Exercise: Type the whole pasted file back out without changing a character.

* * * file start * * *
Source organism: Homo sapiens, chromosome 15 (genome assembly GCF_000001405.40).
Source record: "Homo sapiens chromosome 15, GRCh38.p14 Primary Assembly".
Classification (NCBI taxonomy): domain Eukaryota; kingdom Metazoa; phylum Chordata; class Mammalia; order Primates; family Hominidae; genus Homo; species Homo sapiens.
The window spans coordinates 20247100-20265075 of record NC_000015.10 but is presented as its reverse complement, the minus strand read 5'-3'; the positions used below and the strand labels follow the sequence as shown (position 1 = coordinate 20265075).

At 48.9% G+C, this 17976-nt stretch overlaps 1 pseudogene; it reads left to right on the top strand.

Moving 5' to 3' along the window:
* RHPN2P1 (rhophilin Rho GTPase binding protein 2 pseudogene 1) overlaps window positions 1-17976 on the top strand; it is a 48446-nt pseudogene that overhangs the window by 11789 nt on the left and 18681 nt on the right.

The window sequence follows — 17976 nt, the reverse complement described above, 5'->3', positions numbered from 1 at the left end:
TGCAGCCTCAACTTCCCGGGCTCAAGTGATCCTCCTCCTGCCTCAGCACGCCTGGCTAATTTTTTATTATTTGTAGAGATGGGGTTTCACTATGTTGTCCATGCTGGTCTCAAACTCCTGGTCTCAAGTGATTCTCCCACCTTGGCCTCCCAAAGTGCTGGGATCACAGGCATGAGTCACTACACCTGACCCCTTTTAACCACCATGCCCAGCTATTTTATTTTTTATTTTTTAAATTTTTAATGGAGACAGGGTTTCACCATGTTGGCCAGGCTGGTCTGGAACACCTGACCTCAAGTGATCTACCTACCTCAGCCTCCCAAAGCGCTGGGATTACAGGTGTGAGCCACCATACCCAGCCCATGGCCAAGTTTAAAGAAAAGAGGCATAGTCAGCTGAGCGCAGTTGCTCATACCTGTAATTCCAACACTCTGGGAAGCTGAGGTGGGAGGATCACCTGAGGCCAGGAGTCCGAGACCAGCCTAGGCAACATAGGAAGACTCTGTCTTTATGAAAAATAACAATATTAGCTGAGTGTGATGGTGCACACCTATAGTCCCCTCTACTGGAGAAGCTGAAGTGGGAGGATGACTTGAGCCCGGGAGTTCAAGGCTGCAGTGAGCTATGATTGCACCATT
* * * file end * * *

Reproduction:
Source organism: Homo sapiens, chromosome 15 (genome assembly GCF_000001405.40).
Source record: "Homo sapiens chromosome 15, GRCh38.p14 Primary Assembly".
Classification (NCBI taxonomy): domain Eukaryota; kingdom Metazoa; phylum Chordata; class Mammalia; order Primates; family Hominidae; genus Homo; species Homo sapiens.
The window spans coordinates 20247100-20265075 of record NC_000015.10 but is presented as its reverse complement, the minus strand read 5'-3'; the positions used below and the strand labels follow the sequence as shown (position 1 = coordinate 20265075).

At 48.9% G+C, this 17976-nt stretch overlaps 1 pseudogene; it reads left to right on the top strand.

Moving 5' to 3' along the window:
* RHPN2P1 (rhophilin Rho GTPase binding protein 2 pseudogene 1) overlaps window positions 1-17976 on the top strand; it is a 48446-nt pseudogene that overhangs the window by 11789 nt on the left and 18681 nt on the right.

The window sequence follows — 17976 nt, the reverse complement described above, 5'->3', positions numbered from 1 at the left end:
TGCAGCCTCAACTTCCCGGGCTCAAGTGATCCTCCTCCTGCCTCAGCACGCCTGGCTAATTTTTTATTATTTGTAGAGATGGGGTTTCACTATGTTGTCCATGCTGGTCTCAAACTCCTGGTCTCAAGTGATTCTCCCACCTTGGCCTCCCAAAGTGCTGGGATCACAGGCATGAGTCACTACACCTGACCCCTTTTAACCACCATGCCCAGCTATTTTATTTTTTATTTTTTAAATTTTTAATGGAGACAGGGTTTCACCATGTTGGCCAGGCTGGTCTGGAACACCTGACCTCAAGTGATCTACCTACCTCAGCCTCCCAAAGCGCTGGGATTACAGGTGTGAGCCACCATACCCAGCCCATGGCCAAGTTTAAAGAAAAGAGGCATAGTCAGCTGAGCGCAGTTGCTCATACCTGTAATTCCAACACTCTGGGAAGCTGAGGTGGGAGGATCACCTGAGGCCAGGAGTCCGAGACCAGCCTAGGCAACATAGGAAGACTCTGTCTTTATGAAAAATAACAATATTAGCTGAGTGTGATGGTGCACACCTATAGTCCCCTCTACTGGAGAAGCTGAAGTGGGAGGATGACTTGAGCCCGGGAGTTCAAGGCTGCAGTGAGCTATGATTGCACCATT